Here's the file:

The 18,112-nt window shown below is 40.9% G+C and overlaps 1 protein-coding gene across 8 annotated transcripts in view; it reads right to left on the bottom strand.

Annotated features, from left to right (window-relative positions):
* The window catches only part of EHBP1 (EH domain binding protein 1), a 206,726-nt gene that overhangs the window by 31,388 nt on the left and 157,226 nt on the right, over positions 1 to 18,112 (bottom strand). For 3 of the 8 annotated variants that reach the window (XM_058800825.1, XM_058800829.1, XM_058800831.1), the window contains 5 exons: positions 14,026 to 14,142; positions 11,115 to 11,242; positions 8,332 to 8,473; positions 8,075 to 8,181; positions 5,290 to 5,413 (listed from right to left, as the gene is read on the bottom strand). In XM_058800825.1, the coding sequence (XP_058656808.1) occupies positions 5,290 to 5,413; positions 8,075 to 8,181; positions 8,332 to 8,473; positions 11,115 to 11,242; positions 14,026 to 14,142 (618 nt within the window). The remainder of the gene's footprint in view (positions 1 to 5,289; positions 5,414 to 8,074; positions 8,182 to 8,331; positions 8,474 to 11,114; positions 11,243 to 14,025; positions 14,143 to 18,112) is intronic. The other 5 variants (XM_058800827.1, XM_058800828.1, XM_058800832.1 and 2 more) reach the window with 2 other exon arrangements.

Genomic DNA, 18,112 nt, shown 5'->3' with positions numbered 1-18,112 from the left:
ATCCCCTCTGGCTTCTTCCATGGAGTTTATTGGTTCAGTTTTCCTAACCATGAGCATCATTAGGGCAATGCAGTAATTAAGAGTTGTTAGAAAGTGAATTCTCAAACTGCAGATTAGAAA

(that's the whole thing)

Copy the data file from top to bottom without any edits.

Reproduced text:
The 18,112-nt window shown below is 40.9% G+C and overlaps 1 protein-coding gene across 8 annotated transcripts in view; it reads right to left on the bottom strand.

Annotated features, from left to right (window-relative positions):
* The window catches only part of EHBP1 (EH domain binding protein 1), a 206,726-nt gene that overhangs the window by 31,388 nt on the left and 157,226 nt on the right, over positions 1 to 18,112 (bottom strand). For 3 of the 8 annotated variants that reach the window (XM_058800825.1, XM_058800829.1, XM_058800831.1), the window contains 5 exons: positions 14,026 to 14,142; positions 11,115 to 11,242; positions 8,332 to 8,473; positions 8,075 to 8,181; positions 5,290 to 5,413 (listed from right to left, as the gene is read on the bottom strand). In XM_058800825.1, the coding sequence (XP_058656808.1) occupies positions 5,290 to 5,413; positions 8,075 to 8,181; positions 8,332 to 8,473; positions 11,115 to 11,242; positions 14,026 to 14,142 (618 nt within the window). The remainder of the gene's footprint in view (positions 1 to 5,289; positions 5,414 to 8,074; positions 8,182 to 8,331; positions 8,474 to 11,114; positions 11,243 to 14,025; positions 14,143 to 18,112) is intronic. The other 5 variants (XM_058800827.1, XM_058800828.1, XM_058800832.1 and 2 more) reach the window with 2 other exon arrangements.

Genomic DNA, 18,112 nt, shown 5'->3' with positions numbered 1-18,112 from the left:
ATCCCCTCTGGCTTCTTCCATGGAGTTTATTGGTTCAGTTTTCCTAACCATGAGCATCATTAGGGCAATGCAGTAATTAAGAGTTGTTAGAAAGTGAATTCTCAAACTGCAGATTAGAAA